# Re: [HACKERS] improving GROUP BY estimation

```Hi,

On 03/03/2016 06:40 PM, Mark Dilger wrote:
```
```
```
```On Mar 3, 2016, at 8:35 AM, Tomas Vondra <tomas.von...@2ndquadrant.com> wrote:

Hi,

On 03/03/2016 12:53 PM, Alexander Korotkov wrote:
```
```Hi, Tomas!

I've assigned to review this patch.

I've checked version estimate-num-groups-v2.txt by Mark Dilger.
It applies to head cleanly, passes corrected regression tests.

About correlated/uncorrelated cases. I think now optimizer mostly assumes
all distributions to be independent. I think we should follow this
assumption in this case also until we have fundamentally better option (like

@@ -3438,9 +3438,9 @@ estimate_num_groups(PlannerInfo *root, List *groupExprs,
double input_rows,
reldistinct = clamp;

/*
-* Multiply by restriction selectivity.
+* Estimate number of distinct values expected in given number of rows.
*/
-reldistinct *= rel->rows / rel->tuples;
+reldistinct *= (1 - powl((reldistinct - 1) / reldistinct, rel->rows));

/*
* Update estimate of total distinct groups.

I think we need way more explanation in comments here (possibly with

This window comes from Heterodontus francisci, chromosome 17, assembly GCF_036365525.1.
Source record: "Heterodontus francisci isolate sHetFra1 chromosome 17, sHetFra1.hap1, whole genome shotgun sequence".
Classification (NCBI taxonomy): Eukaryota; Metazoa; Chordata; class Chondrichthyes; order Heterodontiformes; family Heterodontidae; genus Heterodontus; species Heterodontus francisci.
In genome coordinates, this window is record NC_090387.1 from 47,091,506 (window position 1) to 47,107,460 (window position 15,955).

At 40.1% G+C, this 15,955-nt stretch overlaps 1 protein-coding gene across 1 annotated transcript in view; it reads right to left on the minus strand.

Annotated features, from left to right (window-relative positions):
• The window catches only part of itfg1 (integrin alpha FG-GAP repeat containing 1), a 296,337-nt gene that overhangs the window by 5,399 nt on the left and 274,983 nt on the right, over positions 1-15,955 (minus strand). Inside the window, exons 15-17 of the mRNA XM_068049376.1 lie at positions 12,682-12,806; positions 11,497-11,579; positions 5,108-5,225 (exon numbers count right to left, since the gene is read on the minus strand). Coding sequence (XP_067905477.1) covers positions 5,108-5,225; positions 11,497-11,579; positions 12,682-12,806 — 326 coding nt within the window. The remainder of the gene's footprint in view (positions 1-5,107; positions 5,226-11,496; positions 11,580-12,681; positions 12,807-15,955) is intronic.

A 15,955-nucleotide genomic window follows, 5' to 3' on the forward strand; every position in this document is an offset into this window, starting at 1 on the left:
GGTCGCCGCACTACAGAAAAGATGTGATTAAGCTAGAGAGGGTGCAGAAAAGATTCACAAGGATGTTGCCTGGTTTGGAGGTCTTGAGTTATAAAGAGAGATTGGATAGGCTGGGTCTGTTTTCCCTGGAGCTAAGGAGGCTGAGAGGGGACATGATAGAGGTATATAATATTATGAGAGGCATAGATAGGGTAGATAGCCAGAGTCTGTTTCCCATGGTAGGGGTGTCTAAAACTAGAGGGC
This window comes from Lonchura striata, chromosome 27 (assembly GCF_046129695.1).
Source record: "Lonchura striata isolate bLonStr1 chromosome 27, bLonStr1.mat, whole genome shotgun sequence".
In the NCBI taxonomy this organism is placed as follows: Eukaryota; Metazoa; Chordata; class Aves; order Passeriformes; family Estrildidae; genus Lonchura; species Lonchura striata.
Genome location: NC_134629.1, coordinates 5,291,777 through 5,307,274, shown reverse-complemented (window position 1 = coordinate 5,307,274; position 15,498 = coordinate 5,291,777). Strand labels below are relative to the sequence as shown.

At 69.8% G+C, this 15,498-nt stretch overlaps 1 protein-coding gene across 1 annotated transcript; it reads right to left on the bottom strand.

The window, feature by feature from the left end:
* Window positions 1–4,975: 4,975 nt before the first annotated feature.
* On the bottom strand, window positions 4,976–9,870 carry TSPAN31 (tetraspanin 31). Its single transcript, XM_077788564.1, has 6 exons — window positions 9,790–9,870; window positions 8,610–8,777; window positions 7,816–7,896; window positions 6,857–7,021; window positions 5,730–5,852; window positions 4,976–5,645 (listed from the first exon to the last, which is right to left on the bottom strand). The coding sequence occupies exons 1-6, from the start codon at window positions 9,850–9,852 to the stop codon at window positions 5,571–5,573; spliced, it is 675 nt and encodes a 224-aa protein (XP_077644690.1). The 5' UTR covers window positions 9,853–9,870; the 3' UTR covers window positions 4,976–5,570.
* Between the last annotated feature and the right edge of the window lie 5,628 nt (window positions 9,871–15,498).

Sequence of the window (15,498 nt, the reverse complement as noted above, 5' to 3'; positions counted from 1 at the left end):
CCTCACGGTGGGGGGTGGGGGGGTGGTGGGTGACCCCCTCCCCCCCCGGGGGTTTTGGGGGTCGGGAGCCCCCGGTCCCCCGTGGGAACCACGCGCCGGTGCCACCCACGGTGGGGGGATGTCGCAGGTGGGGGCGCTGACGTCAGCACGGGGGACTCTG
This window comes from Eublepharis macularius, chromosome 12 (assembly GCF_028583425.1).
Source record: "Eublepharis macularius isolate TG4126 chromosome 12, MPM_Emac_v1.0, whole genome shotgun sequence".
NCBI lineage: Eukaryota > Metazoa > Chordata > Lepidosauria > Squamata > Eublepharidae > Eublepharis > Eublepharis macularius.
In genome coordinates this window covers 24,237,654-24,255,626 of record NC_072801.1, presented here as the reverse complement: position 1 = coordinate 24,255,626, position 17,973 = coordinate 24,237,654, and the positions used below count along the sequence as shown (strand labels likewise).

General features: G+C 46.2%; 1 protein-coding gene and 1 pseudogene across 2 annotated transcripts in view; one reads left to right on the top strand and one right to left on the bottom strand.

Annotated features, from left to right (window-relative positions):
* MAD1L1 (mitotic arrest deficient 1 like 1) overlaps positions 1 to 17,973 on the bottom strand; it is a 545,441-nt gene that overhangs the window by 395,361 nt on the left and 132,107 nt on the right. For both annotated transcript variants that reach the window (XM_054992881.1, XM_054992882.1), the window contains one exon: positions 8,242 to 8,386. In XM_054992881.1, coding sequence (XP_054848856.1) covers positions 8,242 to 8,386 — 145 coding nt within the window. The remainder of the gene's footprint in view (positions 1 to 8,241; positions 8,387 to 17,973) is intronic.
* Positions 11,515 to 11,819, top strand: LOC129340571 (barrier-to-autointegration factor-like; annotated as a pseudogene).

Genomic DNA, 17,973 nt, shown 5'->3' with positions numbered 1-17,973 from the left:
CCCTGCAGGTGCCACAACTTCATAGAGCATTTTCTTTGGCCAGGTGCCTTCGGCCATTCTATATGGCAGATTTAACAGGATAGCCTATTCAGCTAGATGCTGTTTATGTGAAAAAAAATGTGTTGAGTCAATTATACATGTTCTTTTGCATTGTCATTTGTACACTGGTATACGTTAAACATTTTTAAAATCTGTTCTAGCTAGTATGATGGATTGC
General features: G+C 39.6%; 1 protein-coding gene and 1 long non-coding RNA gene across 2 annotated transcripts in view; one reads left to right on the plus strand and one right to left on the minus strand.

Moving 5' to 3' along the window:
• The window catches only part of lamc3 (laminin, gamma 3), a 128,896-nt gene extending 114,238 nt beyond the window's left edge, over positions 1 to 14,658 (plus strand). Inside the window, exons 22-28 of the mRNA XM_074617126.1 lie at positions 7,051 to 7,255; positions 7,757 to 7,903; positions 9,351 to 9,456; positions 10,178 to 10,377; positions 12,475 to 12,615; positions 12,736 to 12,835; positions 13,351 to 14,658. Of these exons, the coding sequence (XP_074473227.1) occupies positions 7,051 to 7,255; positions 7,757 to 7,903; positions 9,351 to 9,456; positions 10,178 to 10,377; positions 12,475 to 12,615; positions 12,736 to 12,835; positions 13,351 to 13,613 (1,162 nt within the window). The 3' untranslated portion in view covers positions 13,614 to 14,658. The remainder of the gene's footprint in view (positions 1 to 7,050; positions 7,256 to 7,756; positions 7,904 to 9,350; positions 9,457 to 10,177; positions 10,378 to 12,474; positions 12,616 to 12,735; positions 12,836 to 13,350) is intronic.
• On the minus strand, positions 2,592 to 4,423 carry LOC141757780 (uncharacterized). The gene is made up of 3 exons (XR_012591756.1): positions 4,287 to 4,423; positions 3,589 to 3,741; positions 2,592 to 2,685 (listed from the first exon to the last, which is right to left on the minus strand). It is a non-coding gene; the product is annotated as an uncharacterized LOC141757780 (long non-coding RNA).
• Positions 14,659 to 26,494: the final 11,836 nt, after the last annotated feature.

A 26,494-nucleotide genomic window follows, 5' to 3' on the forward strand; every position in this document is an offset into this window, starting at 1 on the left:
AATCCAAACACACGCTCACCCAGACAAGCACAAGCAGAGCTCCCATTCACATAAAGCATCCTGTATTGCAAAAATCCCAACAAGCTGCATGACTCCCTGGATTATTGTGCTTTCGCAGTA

external links). For now, it looks like formula which appears from nowhere.
```
```
I thought the details (particularly the link to stackexchange, discussing
the formula) would be enough, but let me elaborate.

The current formula

reldistinct *= rel->rows / rel->tuples;

simply multiplies the ndistinct estimate with selectivity. So when you
select 1% of the table, the estimate says we'll see 1% of ndistinct
values. But clearly that's naive, because for example when you have 10k
distinct values and you select 10M rows, you should expect nearly all of
them in the sample.
```
```
The current formula assumes total dependence between the columns.  You can
create tables where this is true, and the formula gives precisely the right
estimate.  I'm not claiming this is common, or that it should be the default
assumption, but it is one end of the spectrum of possible correct
estimates.
```
```
```
I'm not really sure what you mean by dependence between columns, as both the old and new formula only works with total cardinality and selectivity, and has absolutely no idea about multiple columns.